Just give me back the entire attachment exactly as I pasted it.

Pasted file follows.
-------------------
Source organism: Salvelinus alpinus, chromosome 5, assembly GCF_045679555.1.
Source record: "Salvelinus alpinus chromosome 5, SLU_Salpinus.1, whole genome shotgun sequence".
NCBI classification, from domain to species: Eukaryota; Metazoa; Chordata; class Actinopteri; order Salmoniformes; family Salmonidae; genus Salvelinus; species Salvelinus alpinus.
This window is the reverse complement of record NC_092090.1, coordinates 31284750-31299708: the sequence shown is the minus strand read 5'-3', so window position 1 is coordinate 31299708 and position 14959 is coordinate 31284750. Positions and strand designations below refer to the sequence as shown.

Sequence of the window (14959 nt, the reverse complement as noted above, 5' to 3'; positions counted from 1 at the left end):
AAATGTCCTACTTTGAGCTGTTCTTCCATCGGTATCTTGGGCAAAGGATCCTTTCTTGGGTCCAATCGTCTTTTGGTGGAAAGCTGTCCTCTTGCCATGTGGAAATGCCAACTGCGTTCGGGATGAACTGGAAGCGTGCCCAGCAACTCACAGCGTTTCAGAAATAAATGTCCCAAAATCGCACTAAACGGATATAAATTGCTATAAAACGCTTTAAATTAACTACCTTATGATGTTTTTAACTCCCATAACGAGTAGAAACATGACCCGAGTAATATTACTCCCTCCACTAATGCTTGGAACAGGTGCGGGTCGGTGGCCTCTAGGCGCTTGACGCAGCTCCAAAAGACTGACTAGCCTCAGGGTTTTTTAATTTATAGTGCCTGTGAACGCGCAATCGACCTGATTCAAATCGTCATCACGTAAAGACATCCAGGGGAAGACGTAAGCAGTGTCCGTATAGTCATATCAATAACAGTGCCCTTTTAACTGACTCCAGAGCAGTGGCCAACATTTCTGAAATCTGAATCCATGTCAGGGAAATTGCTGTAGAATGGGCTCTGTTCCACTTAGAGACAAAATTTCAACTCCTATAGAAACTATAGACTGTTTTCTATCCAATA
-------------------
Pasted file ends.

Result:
Source organism: Salvelinus alpinus, chromosome 5, assembly GCF_045679555.1.
Source record: "Salvelinus alpinus chromosome 5, SLU_Salpinus.1, whole genome shotgun sequence".
NCBI classification, from domain to species: Eukaryota; Metazoa; Chordata; class Actinopteri; order Salmoniformes; family Salmonidae; genus Salvelinus; species Salvelinus alpinus.
This window is the reverse complement of record NC_092090.1, coordinates 31284750-31299708: the sequence shown is the minus strand read 5'-3', so window position 1 is coordinate 31299708 and position 14959 is coordinate 31284750. Positions and strand designations below refer to the sequence as shown.

Sequence of the window (14959 nt, the reverse complement as noted above, 5' to 3'; positions counted from 1 at the left end):
AAATGTCCTACTTTGAGCTGTTCTTCCATCGGTATCTTGGGCAAAGGATCCTTTCTTGGGTCCAATCGTCTTTTGGTGGAAAGCTGTCCTCTTGCCATGTGGAAATGCCAACTGCGTTCGGGATGAACTGGAAGCGTGCCCAGCAACTCACAGCGTTTCAGAAATAAATGTCCCAAAATCGCACTAAACGGATATAAATTGCTATAAAACGCTTTAAATTAACTACCTTATGATGTTTTTAACTCCCATAACGAGTAGAAACATGACCCGAGTAATATTACTCCCTCCACTAATGCTTGGAACAGGTGCGGGTCGGTGGCCTCTAGGCGCTTGACGCAGCTCCAAAAGACTGACTAGCCTCAGGGTTTTTTAATTTATAGTGCCTGTGAACGCGCAATCGACCTGATTCAAATCGTCATCACGTAAAGACATCCAGGGGAAGACGTAAGCAGTGTCCGTATAGTCATATCAATAACAGTGCCCTTTTAACTGACTCCAGAGCAGTGGCCAACATTTCTGAAATCTGAATCCATGTCAGGGAAATTGCTGTAGAATGGGCTCTGTTCCACTTAGAGACAAAATTTCAACTCCTATAGAAACTATAGACTGTTTTCTATCCAATA